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Old 01-18-2007, 04:01 AM   #1
billymayday
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Duration of backscatter


I'm currently the victim of a truckload of backscatter email bounces thanks to some $%%^ spammer(s) forging my domain and crappily configured mail servers around the planet.

Does anyone have any view on how long these tend to last for? I assume that the spammers move on to a new set of domain names pretty quickly and the crap will drop off. Does this sound correct?
 
Old 01-18-2007, 07:46 AM   #2
Hangdog42
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I wouldn't bet on it. Once spammers got ahold of my company domain name, the crap was flowing for months until I set the server to drop everything that wasn't from a legitimate email account. As far as I know, they are still using our domain name, but at least I don't have to deal with their garbage.
 
Old 01-18-2007, 02:24 PM   #3
billymayday
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I always drop mail to non-existent users. I'd just prefer to be able to see something useful in my logs and not chewe up bandwidth on crap connections.

Will revert as to timing

Nice looking site

Rgds
 
Old 01-19-2007, 04:13 AM   #4
billymayday
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Volume seems to have dropped off significantly today.

I'll post daily volumes once things peter out
 
Old 01-19-2007, 08:36 PM   #5
billymayday
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For information - progression of backscatter/Joe Job attack

Having posted this

http://www.linuxquestions.org/questi...d.php?t=520417

the other day, I thought it may be interesting for readers if I posted some data relating to the progression of the backscatter I received.

Taking "rejected as undeliverable" totals from my daily logwatch cron job, here is what I saw day by day.

15 Jan 308
16 Jan 1,695
17 Jan 3,056
18 Jan 5,846
19 Jan 4,408
20 Jan 596

I guess I just sit and wait for the next one now!

Last edited by billymayday; 01-19-2007 at 09:04 PM.
 
Old 01-19-2007, 08:53 PM   #6
chort
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"Backscatter" is a term typically reserved for traffic that results from spoofed IPs in DDoS attacks. When e-mail domains are forged to send spam, it's known as a "Joe Job". I cover that (and other attacks) on my site. Check out e-mail threats and click on The "Joe Job" under Threats/Network.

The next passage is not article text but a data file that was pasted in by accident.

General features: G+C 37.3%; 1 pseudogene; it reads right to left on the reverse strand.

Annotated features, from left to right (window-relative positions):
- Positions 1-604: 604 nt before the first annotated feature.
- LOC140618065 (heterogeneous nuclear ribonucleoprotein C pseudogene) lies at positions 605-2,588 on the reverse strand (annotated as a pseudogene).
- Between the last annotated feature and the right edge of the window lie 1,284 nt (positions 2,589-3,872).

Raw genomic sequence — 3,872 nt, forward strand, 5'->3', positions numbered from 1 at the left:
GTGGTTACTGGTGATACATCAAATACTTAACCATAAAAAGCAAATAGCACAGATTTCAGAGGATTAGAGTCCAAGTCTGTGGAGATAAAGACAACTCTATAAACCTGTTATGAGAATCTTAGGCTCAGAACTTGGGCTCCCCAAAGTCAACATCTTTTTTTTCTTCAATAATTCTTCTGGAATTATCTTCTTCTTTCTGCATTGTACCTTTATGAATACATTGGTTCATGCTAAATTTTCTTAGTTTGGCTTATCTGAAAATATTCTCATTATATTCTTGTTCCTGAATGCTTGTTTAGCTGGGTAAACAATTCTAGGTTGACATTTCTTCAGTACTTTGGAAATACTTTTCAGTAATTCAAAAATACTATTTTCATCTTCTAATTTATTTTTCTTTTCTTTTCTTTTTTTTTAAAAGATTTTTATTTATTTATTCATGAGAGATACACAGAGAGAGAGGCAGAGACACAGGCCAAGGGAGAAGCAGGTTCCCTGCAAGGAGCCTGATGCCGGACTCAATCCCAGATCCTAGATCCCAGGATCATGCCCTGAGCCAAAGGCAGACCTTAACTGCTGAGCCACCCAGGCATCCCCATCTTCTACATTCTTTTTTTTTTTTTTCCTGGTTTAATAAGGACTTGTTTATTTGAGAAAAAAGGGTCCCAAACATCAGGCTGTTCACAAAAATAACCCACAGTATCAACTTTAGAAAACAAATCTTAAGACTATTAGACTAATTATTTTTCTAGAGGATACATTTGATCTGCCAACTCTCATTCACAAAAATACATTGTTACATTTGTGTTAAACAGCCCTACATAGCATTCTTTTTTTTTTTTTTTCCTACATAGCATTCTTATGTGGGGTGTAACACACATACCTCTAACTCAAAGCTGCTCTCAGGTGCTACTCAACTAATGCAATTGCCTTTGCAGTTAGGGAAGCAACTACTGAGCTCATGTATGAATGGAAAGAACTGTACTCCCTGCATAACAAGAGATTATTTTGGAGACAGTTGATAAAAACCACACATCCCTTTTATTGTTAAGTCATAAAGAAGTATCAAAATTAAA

Old 01-19-2007, 08:56 PM   #7
billymayday
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Certainly Wietse Venema of postfix fame seems to refer to this as backscatter.

http://www.postfix.org/BACKSCATTER_README.html

Anyway, here's what I saw:

http://www.linuxquestions.org/questi...d.php?t=521020

and thanks for the link
 
Old 01-19-2007, 09:01 PM   #8
billymayday
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Interesting chort, but it would seem to me that since most of the crap I get is from sites that bounce mail to unknown users, they are probably the least likely to implement spf or anything similar.
 
Old 01-19-2007, 09:12 PM   #9
chort
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Yes, but you can only control your own site. There are two third parties involved: The spammer, and the recipient of the spam. You can't control what they do. The best you can do is publish an SPF/Sender-ID record (soon to be superceded by DKIM in all likelihood) and hope that ricipients of spam will check your records to avoid ever accepting the spam in the first place.

If you do get the bounces, you can filter them, but it's potentially tricky--especially if they used a valid e-mail address from your domain. Of course, they've already used your bandwidth at that point.

As for the term "Joe Job", I'm now working at my second e-mail security company and both have called it "Joe Job". That's the only term I see used to describe it in the e-mail security industry and in press about it.

Last edited by chort; 01-19-2007 at 09:14 PM.
 
Old 01-20-2007, 06:47 AM   #10
Crito
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Makes me glad I don't have to administer email servers. Sounds like a frickin' nightmare!
 
  


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